From the start of "The Shallows" it is clear author Nicholas Carr is a man who spends a lot of time in front of computer screens: "The Web's been a godsend to me as a writer. Research that once required days in the stacks or periodical rooms of libraries can now be done in minutes. ...I do most of my banking and a lot of my shopping online. I use my browser to pay my bills, schedule my appointments, book flights and hotel rooms, renew my driver's license, send invitations and greeting cards."
Despite his almost giddy delight over the obvious benefits of speed and interconnectivity offered by the net, Carr is forced to acknowledge that the effects of computers on humans are not all good. For example, many of the computer users he interviews note a marked decrease in their ability to concentrate, a fact that leaves many of them seemingly bewildered: "I was a lit major in college and used to be [a] voracious reader," writes one. "What happened?" Another states: "I can't read 'War and Peace' anymore. ... I've lost the ability to do that. Even a blog post of more than three or four paragraphs is too much to absorb. I skim it." The author's observations of the changes in himself are equally disquieting. "The boons are real. But they come at a price. ... What the Net seems to be doing is chipping away my capacity for concentration and contemplation. Whether I'm on line or not, my mind now expects to take in information the way the Net distributes it: in a sea of swiftly moving particles. Once I was a scuba diver in a sea of words. Now I zip along the surface on a jet ski."
Carr is an experienced journalist who has penned many articles on the social, economic and business implications of technology. In "Shallows" he pulls together years of research and study about computers and the Internet to explore the effect mankind's latest technological wonder has on humans. First the author traces a brief history of man's adoption of new technology. To this he includes writings from a broad range of philosophers -- from Socrates to Marshall McLuhan -- who comment on the deep and profound cultural changes that result from those technologies. He quotes Francis Bacon, who waxed eloquent on the invention of movable type saying that it had "changed the face and condition of things all over the world ... so that no empire or sect or star seems to have exercised a greater power and influence on human affairs."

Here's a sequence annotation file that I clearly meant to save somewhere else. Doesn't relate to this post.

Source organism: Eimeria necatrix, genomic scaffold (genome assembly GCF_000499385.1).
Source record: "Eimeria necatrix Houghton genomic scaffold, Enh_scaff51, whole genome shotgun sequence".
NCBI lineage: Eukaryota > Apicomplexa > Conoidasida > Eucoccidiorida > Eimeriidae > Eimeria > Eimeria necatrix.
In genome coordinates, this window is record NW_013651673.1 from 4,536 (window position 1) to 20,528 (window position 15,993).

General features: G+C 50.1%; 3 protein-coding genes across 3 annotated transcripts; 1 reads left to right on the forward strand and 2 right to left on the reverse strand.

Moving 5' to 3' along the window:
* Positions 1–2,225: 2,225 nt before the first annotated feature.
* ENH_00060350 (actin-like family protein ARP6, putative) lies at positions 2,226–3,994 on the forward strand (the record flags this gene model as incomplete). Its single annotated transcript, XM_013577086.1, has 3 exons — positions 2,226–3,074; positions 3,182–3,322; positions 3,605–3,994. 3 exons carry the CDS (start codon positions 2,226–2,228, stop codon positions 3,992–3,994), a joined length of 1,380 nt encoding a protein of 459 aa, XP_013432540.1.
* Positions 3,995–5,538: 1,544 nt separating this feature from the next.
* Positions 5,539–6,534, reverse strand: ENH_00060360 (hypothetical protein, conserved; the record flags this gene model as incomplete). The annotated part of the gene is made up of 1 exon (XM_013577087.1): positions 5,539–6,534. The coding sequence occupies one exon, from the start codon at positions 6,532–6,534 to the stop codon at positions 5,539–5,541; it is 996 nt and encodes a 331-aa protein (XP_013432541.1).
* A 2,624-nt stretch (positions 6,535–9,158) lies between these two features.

The history and philosophy sections of the book make for fascinating reading. But it is the chapters that deal with the science of the brain where "Shallows" really shines. Citing numerous modern scientific studies in brain structure, chemistry and synaptic response, Carr argues convincingly that computers and the Internet are not just changing the way we view the world, they are actually affecting the very structure of our brains. As the printed word becomes displaced by computer screens full of glowing computer text, hyperlinks and pop-up ads, the connections in our brains that allow us to engage in deep concentration and quiet contemplation grow shakier and more tenuous. In Carr's words: "The circuits that support those old intellectual functions and pursuits weaken and begin to break apart. The brain recycles the disused neurons and synapses for other more pressing work. We gain new skills and perspectives but lose old ones."
In terms of social commentary, "Shallows" is definitely a wake-up call. And while the tone of the book is never shrill, the essential irony of releasing a hardcover book that bemoans the demise of the printed word does leave Carr sounding at times like a minister who rails against the evils of drink while his flock is busy setting up a still in the back of the church. As the author points out, however, we should not make light of the changes in society and the human brain that computers and the Internet will inevitably engender. "As we come to rely on computers to mediate our understanding of the world, it is our own intelligence that flattens into artificial intelligence."
Perhaps the most damning part of Carr's evaluation of the Internet is his own admission that despite his love of computers, in order to finish writing "Shallows," he had to move to the mountains of Colorado and basically cut himself off completely from the distractions of the Web.
For those who seek a thoughtful examination of just what effect the brave new world of the Internet is having upon us humans, "Shallows" delivers admirably. Carr's research is comprehensive, his arguments compelling and his writing entertaining. Make no mistake, however, this is not a book that you can skim like you would an Internet article. The science and philosophy within its pages require some slow and careful thought but the effort is well worth it.
So, for all you computer addicts out there -- particularly those of you reading this on the Web -- before your mind turns into total mush, do yourself a favor. Turn off your computer, put down your Kindle or your iPad, walk to your local bookstore and buy a real copy of "The Shallows."
While you're at it, why not pull out a buck and buy a real copy of Real Change, too?